Update on Brazil: March 2012
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When Worldview last addressed Brazil in the autumn of 2010, the country was on the eve of presidential elections and had been enjoying a year and a half of outstanding post-crisis investment returns and celebrations in the press. The world had rediscovered Brazil and concluded it was a haven from the economic carnage that had ripped through developed world economies. Even among emerging markets, Brazil’s economic and financial performance looked spectacular.
Our piece suggested that while the long-term dynamic in Brazil still looked good, asset prices had likely gotten ahead of themselves and were no longer as attractive as before. The risks we identified had to do with the then presidential candidates lacking charisma, the temptation to over-rely on Petrobras “pre-salt” rents, euphoric animal spirits that could lead to imprudent fixed investments, and a rush of financial capital back to the developed world once signs of a recovery began to look stronger. Some of these risks have diminished, others have taken place, and still others remain.
RECENT ECONOMIC PERFORMANCE
After a comparatively mild recession in 2009, Brazil’s economy posted a banner year in 2010, followed by what the Economist Intelligence Unit estimates as an uninspiring-but-still-positive 2011. In Brazilian equity markets, 2009 was the banner year, 2010 was disappointing, and 2011 was downright painful (although not as painful as 2008), with a loss of over 20% in total return terms.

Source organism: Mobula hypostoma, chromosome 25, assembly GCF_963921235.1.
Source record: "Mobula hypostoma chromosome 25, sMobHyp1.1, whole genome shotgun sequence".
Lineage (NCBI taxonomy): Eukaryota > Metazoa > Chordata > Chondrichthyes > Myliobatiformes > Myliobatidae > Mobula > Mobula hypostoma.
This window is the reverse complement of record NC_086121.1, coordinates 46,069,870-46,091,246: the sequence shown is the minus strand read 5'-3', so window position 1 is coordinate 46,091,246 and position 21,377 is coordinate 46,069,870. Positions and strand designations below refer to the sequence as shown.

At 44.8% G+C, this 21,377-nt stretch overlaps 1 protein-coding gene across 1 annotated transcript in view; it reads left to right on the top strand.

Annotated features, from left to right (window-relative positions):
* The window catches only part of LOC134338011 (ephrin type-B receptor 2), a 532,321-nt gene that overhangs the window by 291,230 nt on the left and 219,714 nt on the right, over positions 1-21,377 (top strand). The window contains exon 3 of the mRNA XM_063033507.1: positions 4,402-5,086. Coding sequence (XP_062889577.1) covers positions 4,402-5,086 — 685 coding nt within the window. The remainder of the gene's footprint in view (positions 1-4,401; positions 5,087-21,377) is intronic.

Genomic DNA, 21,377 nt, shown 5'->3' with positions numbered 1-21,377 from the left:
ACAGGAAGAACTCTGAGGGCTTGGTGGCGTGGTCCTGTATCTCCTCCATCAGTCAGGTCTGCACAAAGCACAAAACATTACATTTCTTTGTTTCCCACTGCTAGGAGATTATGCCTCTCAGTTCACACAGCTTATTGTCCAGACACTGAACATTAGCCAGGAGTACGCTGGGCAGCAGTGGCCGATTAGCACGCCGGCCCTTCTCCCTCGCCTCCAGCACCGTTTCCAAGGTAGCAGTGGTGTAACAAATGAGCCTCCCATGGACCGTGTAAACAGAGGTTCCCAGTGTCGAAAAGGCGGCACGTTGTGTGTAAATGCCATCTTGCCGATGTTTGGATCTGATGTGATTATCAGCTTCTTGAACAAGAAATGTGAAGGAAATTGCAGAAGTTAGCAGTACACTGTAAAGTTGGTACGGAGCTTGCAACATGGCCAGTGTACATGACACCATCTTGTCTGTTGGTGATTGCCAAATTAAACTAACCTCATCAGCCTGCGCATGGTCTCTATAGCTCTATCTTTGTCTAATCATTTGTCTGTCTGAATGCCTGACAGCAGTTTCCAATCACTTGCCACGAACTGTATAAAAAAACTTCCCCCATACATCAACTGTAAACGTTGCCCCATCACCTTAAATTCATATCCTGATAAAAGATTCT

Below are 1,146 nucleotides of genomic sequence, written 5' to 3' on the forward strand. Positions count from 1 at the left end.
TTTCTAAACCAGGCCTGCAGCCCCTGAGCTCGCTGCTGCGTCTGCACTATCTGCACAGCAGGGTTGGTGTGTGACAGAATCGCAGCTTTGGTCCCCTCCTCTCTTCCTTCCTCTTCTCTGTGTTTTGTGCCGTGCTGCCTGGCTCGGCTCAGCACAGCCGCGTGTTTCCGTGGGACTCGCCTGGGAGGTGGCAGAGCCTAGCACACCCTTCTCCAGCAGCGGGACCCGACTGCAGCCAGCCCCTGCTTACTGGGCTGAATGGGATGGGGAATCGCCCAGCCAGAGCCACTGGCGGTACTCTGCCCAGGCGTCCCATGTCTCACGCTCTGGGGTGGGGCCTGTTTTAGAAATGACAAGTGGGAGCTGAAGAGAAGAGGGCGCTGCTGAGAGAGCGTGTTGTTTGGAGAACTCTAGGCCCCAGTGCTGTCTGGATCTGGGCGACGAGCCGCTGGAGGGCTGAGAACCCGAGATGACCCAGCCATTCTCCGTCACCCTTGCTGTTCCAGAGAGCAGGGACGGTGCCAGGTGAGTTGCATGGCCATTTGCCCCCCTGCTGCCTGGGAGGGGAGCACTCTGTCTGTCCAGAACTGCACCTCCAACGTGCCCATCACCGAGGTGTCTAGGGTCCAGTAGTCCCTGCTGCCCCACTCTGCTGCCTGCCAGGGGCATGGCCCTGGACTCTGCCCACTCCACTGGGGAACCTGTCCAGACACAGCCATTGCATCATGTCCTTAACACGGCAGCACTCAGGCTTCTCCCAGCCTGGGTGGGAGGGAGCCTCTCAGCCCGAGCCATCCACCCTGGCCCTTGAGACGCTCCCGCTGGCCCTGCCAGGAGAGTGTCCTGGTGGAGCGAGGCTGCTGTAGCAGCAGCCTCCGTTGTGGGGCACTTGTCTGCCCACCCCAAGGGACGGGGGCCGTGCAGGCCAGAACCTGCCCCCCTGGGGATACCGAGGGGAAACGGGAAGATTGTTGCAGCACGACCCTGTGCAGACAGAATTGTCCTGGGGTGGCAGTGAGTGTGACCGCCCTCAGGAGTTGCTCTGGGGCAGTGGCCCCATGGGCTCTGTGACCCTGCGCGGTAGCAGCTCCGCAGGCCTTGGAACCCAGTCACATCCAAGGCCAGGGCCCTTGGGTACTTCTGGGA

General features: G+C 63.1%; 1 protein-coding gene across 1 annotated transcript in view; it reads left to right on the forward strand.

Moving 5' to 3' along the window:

Table 1. Brazilian GDP and Equity Market Performance
Year Brazil Real GDP Growth
MSCI Brazil Total Return in USD (Gross)
2005 3.2% 57.0% 2006 3.9% 45.8% 2007 6.1% 80.0% 2008 5.2% -56.1% 2009 -0.3% 128.6% 2010 7.5% 6.8% 2011 2.9% -21.6%
Source: GDP data from Economist Intelligence unit; Equity data from MSCI via Bloomberg. Data accessed on 24 March 2012.
Figure 1. Real Brazilian GDP in Constant 2005 USD (1981–2011)
Figure 1 shows the long-term trajectory of Brazilian GDP growth, which continues more-or-less on track at approximately 4% per annum. The tumult over the 2008-2011 period disrupted the even delivery of growth somewhat, but so far has not broken the overall trend. Although Brazilian exports and fixed investment collapsed in 2009 with the global recession, they rebounded sharply in 2010, the fixed investment component especially.
Figure 2. Sources of Real GDP Growth in Brazil: 2000–2011.
Figure 2 shows that the disappointing growth in 2011 is attributable to nearly flat fixed investment levels in 2011, and to a lesser extent a slowdown in export growth. Crimped fixed investment is most likely due to a combination of falling stock prices (making capital harder to raise) and a smoothing out after the jump in fixed investment in 2010. Fixed investment is likely to improve somewhat in 2012.
The export declines are a response to sluggish global growth in the United States, recession in Europe, and slowing (if still high) growth in China. Brazil has a highly diversified export base, which is normally a source of stability, but simultaneous headwinds in virtually all regions of the world are difficult to overcome. Currency strength in Brazil’s real also placed a damper on net exports, making it more expensive for foreigners to buy Brazilian goods and services.